Landscape architects and park planners go to great pains to ensure visitors to their spaces can get from point A to point B with ease. Carefully paved paths are laid out between the duck pond, the information kiosk and the hot dog stand to make sure people don’t get lost, traipse through the mud or walk on the grass. Yet, despite the best efforts to anticipate pedestrian’s needs, people will always want to go somewhere else and will have their own way of getting there. Soon a new route emerges as a trail of bare, packed dirt. These informal pathways, or desire lines, usually emerge in close proximity to “official” routes. Often they will actually cross paved sidewalks and clearly marked roads. This does not necessarily mean that the planners and architects got it wrong. You just can’t always force people to walk where you want them to walk.
Desire lines emerge in information spaces just as they do in physical spaces. Even the cleverest information architecture and the most insightful taxonomies will not mesh seamlessly and comprehensively with the mental models of each and every user. Manifestations of this fact range from sticky-note cheat sheets on computer monitors to private bookmarks for the important parts of an intranet. Whether it is finding a shortcut through the park or a shortcut through a filing system, people make sense of their environment and how they navigate through it in their own way.
An interesting aspect of desire lines in public places is that they reflect an unspoken consensus. If one person walks across a lawn, their trail will disappear. The only way for that shortcut to grow into a permanent, if informal, path is for it to be consistently trodden for a reasonable length of time by a significant number of people. This same dynamic is at work in our information spaces as well in the form of tagging and folksonomy.
I’ve written about folksonomies on several occasions (a chunk of this post is excerpted from my book Building Enterprise Taxonomies) and not always in the most positive terms. I’ve tended to side with Thomas Vander Wal who has referred to tag clouds as “the things that are cute but provide little value.” More recently, however, I’ve started to rethink user tagging and emergent vocabularies as worthy of a bit more respect.
In the book How Buildings Learn: What Happens After They’re Built, Whole Earth Catalog founder Stewart Brand proposes that buildings and societies are comprised of several layers that each grow or evolve at their own rate. Consider a house. You may change the pictures and decorations on the walls every few weeks as the whim strikes you. Painting those walls takes a bit more effort and so may only be done every year or so. Putting in a new carpet or wood floor might happen every five years. Adding a room is a very rare occurrence and the foundation of the house itself will probably not change throughout the life of the home. This notion of varying levels of stability and volatility, which Brand calls pace layering, is as relevant to information spaces as it is to cities and brick-and-mortar buildings. In any complex system, as Brand notes in another book, the fast layers propose and innovate; the slow layers absorb and stabilize.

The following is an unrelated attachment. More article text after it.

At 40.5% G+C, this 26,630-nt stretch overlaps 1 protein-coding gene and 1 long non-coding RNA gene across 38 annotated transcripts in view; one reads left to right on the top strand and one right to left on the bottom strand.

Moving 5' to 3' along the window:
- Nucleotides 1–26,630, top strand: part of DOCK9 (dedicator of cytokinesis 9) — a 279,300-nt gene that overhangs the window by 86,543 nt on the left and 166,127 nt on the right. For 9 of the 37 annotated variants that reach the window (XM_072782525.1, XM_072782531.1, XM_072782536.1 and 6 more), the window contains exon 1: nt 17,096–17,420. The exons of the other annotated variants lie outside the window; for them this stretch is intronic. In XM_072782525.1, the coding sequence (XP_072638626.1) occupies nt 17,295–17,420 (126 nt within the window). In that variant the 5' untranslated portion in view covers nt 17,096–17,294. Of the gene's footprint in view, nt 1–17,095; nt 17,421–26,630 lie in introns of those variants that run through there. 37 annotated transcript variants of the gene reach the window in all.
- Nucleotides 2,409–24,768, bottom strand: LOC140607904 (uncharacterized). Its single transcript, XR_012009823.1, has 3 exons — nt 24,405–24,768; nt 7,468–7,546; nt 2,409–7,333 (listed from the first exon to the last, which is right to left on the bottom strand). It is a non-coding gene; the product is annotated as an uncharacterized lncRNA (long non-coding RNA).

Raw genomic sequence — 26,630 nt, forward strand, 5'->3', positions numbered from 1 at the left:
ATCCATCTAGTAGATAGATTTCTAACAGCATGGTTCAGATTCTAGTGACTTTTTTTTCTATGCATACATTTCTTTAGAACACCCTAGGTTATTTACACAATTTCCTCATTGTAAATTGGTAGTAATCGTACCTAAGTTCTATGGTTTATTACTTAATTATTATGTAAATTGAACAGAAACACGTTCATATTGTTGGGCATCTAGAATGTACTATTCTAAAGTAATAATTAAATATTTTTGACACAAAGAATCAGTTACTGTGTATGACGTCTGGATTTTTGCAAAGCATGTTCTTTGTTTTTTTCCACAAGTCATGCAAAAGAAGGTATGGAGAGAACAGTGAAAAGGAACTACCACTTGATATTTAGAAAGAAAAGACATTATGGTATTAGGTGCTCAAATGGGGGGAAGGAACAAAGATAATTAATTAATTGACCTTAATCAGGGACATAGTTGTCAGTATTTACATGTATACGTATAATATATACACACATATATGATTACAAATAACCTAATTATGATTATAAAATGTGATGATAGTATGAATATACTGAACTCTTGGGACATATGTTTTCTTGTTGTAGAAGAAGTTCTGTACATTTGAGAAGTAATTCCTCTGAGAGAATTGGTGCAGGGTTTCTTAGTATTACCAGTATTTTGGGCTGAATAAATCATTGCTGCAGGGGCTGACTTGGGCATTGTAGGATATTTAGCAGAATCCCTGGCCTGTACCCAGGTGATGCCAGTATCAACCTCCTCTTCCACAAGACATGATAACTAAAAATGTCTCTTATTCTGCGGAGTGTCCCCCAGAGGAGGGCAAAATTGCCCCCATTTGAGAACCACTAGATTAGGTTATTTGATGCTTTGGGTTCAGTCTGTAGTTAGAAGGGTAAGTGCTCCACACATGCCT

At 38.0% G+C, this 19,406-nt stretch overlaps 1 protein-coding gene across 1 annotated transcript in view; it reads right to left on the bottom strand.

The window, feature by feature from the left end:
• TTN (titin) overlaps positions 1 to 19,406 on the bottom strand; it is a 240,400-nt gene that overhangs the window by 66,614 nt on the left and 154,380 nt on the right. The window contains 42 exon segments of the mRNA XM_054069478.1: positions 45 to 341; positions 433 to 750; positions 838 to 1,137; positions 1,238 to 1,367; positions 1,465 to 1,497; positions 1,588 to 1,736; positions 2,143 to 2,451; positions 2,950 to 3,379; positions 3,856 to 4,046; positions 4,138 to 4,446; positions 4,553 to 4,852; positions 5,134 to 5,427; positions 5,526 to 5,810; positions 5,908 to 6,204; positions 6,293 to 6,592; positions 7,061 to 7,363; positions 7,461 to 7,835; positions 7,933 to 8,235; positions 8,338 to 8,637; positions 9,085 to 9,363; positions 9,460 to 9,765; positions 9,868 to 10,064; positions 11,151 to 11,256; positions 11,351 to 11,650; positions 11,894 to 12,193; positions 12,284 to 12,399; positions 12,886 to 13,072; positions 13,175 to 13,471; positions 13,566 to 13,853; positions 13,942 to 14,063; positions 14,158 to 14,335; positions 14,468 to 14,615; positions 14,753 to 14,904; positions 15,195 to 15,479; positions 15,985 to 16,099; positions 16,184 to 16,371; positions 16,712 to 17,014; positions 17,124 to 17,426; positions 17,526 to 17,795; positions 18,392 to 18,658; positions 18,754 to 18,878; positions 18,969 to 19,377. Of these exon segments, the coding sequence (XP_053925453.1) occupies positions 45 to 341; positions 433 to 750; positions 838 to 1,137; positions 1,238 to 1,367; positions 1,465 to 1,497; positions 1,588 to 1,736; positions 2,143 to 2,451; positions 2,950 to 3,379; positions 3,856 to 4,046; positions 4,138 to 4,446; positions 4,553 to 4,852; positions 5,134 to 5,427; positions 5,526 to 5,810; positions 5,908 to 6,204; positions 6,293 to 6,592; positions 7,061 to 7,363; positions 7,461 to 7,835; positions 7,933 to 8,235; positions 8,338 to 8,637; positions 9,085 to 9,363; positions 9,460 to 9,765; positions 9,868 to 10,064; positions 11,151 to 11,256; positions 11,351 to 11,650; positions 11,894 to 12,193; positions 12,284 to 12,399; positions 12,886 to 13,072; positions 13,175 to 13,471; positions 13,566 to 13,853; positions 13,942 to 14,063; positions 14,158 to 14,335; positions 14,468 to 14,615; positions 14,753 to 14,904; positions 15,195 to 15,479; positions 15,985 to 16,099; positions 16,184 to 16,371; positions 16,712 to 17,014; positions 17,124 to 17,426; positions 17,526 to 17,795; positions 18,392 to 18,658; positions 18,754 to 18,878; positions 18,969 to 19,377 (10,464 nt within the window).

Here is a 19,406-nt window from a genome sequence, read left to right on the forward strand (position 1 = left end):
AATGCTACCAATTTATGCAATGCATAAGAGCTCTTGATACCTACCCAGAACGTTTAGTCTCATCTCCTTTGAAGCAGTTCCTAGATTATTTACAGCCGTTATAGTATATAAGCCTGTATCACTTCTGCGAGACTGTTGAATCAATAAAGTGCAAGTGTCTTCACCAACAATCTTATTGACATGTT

The Information Architecture of a website and the core metadata supporting search are worth considerable investment in time and resources. Semantic integration, system scalability, targeted promotion and relationship continuity all require planning and stability. Blogs, reviews, ratings and consumer content require flexibility and responsiveness. Designers and Information architects have acknowledged this and are adopting this pace layering world view.
This view reconciles the rigid world of formal metadata and taxonomy with the anarchy of free-tagging and folksonomy. Peter Morville sums up this view nicely in his book Ambient Findability
But that’s the beauty of the boundary object we call metadata. We don’t have to choose. Ontologies, taxonomies, and folksonomies are not mutually exclusive. In many contexts, such as corporate web sites, the formal structure of ontologies and taxonomies is worth the investment. In others, like the blogosphere, the casual serendipity of folksonomies is certainly better than nothing. And in some contexts, such as intranets and knowledge networks, a hybrid metadata ecology that combines elements of each may be ideal.
User tagging and the emergent folksonomies they engender are particular suited to the faster layers of an information space, but can also inform the more stable layers. Tag clouds give a good snap shot of the current focus of a website or conversation as its emphasis changes over time. As a particular topic grows in importance its corresponding tag becomes more prominent in the tag cloud. Of course this assumes a consistent vocabulary and application of tags, but if your audience does begin to converge on a particular term of classification that your design does not formally include, it can be formally adopted and integrated into your information architecture. This bubble-up dynamic will help keep the environment relevant to a changing community.
Acknowledging and managing the tensions between providing a stable environment and the changing needs of users is a tricky balance and yet it is critical to the ongoing success of any information ecosystem. There is a dangerous flip-side to the enlivening aspects Brand’s pace layering. In explaining the dynamics between the different layers of a structure he said, “because of the different rates of change of its components, a building is always tearing itself apart” Our information environments will change and evolve despite our best efforts to maintain the structure we have labored so long and hard to create. Rather than guardians of stability we should become shepherds of evolution, watching for insight and innovation, discarding the chaff while preserving, incorporating and promoting the useful.